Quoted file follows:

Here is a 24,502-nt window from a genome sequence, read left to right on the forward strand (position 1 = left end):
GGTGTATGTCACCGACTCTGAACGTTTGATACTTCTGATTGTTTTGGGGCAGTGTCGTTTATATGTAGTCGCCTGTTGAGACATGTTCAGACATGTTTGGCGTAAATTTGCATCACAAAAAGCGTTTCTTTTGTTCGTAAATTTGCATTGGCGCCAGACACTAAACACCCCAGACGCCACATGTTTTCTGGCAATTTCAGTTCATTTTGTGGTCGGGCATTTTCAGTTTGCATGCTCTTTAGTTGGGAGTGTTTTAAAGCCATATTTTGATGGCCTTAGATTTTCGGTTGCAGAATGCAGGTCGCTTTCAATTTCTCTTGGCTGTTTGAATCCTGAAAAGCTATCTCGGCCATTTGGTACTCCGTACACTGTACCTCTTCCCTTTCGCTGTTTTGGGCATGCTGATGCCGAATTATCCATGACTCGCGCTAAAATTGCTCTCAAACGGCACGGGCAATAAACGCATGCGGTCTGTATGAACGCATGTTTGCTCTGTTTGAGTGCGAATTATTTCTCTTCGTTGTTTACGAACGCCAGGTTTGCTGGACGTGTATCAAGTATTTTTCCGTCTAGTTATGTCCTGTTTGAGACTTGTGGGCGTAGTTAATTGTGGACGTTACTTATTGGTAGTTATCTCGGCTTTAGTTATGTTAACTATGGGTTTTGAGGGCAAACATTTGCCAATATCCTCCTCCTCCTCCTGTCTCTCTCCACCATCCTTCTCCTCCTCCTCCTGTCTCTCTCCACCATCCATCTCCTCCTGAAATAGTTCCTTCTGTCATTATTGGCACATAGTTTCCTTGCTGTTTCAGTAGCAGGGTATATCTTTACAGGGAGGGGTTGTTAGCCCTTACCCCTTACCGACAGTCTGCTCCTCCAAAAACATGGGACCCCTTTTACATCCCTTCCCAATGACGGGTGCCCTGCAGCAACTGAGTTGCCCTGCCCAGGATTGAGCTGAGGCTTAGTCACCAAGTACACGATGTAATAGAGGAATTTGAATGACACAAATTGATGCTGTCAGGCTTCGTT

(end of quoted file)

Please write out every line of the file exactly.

Here is a 24,502-nt window from a genome sequence, read left to right on the forward strand (position 1 = left end):
GGTGTATGTCACCGACTCTGAACGTTTGATACTTCTGATTGTTTTGGGGCAGTGTCGTTTATATGTAGTCGCCTGTTGAGACATGTTCAGACATGTTTGGCGTAAATTTGCATCACAAAAAGCGTTTCTTTTGTTCGTAAATTTGCATTGGCGCCAGACACTAAACACCCCAGACGCCACATGTTTTCTGGCAATTTCAGTTCATTTTGTGGTCGGGCATTTTCAGTTTGCATGCTCTTTAGTTGGGAGTGTTTTAAAGCCATATTTTGATGGCCTTAGATTTTCGGTTGCAGAATGCAGGTCGCTTTCAATTTCTCTTGGCTGTTTGAATCCTGAAAAGCTATCTCGGCCATTTGGTACTCCGTACACTGTACCTCTTCCCTTTCGCTGTTTTGGGCATGCTGATGCCGAATTATCCATGACTCGCGCTAAAATTGCTCTCAAACGGCACGGGCAATAAACGCATGCGGTCTGTATGAACGCATGTTTGCTCTGTTTGAGTGCGAATTATTTCTCTTCGTTGTTTACGAACGCCAGGTTTGCTGGACGTGTATCAAGTATTTTTCCGTCTAGTTATGTCCTGTTTGAGACTTGTGGGCGTAGTTAATTGTGGACGTTACTTATTGGTAGTTATCTCGGCTTTAGTTATGTTAACTATGGGTTTTGAGGGCAAACATTTGCCAATATCCTCCTCCTCCTCCTGTCTCTCTCCACCATCCTTCTCCTCCTCCTCCTGTCTCTCTCCACCATCCATCTCCTCCTGAAATAGTTCCTTCTGTCATTATTGGCACATAGTTTCCTTGCTGTTTCAGTAGCAGGGTATATCTTTACAGGGAGGGGTTGTTAGCCCTTACCCCTTACCGACAGTCTGCTCCTCCAAAAACATGGGACCCCTTTTACATCCCTTCCCAATGACGGGTGCCCTGCAGCAACTGAGTTGCCCTGCCCAGGATTGAGCTGAGGCTTAGTCACCAAGTACACGATGTAATAGAGGAATTTGAATGACACAAATTGATGCTGTCAGGCTTCGTT